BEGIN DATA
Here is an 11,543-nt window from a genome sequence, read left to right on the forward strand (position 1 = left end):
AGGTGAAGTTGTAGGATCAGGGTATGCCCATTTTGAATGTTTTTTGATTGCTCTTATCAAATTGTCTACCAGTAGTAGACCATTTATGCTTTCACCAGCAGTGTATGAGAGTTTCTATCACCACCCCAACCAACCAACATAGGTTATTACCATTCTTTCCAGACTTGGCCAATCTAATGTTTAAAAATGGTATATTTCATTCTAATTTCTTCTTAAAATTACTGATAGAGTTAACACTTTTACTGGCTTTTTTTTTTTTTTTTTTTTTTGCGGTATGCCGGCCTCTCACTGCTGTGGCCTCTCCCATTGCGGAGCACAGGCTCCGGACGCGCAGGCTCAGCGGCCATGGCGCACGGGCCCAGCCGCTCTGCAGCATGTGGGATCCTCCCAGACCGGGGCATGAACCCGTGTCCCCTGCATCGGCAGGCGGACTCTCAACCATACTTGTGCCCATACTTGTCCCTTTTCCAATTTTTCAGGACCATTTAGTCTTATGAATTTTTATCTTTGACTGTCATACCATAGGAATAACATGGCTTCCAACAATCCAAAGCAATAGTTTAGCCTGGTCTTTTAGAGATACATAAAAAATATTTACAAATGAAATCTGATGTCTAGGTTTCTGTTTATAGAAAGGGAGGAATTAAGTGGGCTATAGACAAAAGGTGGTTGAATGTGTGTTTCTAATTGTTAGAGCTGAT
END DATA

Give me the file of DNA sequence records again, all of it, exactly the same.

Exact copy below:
Here is an 11,543-nt window from a genome sequence, read left to right on the forward strand (position 1 = left end):
AGGTGAAGTTGTAGGATCAGGGTATGCCCATTTTGAATGTTTTTTGATTGCTCTTATCAAATTGTCTACCAGTAGTAGACCATTTATGCTTTCACCAGCAGTGTATGAGAGTTTCTATCACCACCCCAACCAACCAACATAGGTTATTACCATTCTTTCCAGACTTGGCCAATCTAATGTTTAAAAATGGTATATTTCATTCTAATTTCTTCTTAAAATTACTGATAGAGTTAACACTTTTACTGGCTTTTTTTTTTTTTTTTTTTTTTGCGGTATGCCGGCCTCTCACTGCTGTGGCCTCTCCCATTGCGGAGCACAGGCTCCGGACGCGCAGGCTCAGCGGCCATGGCGCACGGGCCCAGCCGCTCTGCAGCATGTGGGATCCTCCCAGACCGGGGCATGAACCCGTGTCCCCTGCATCGGCAGGCGGACTCTCAACCATACTTGTGCCCATACTTGTCCCTTTTCCAATTTTTCAGGACCATTTAGTCTTATGAATTTTTATCTTTGACTGTCATACCATAGGAATAACATGGCTTCCAACAATCCAAAGCAATAGTTTAGCCTGGTCTTTTAGAGATACATAAAAAATATTTACAAATGAAATCTGATGTCTAGGTTTCTGTTTATAGAAAGGGAGGAATTAAGTGGGCTATAGACAAAAGGTGGTTGAATGTGTGTTTCTAATTGTTAGAGCTGAT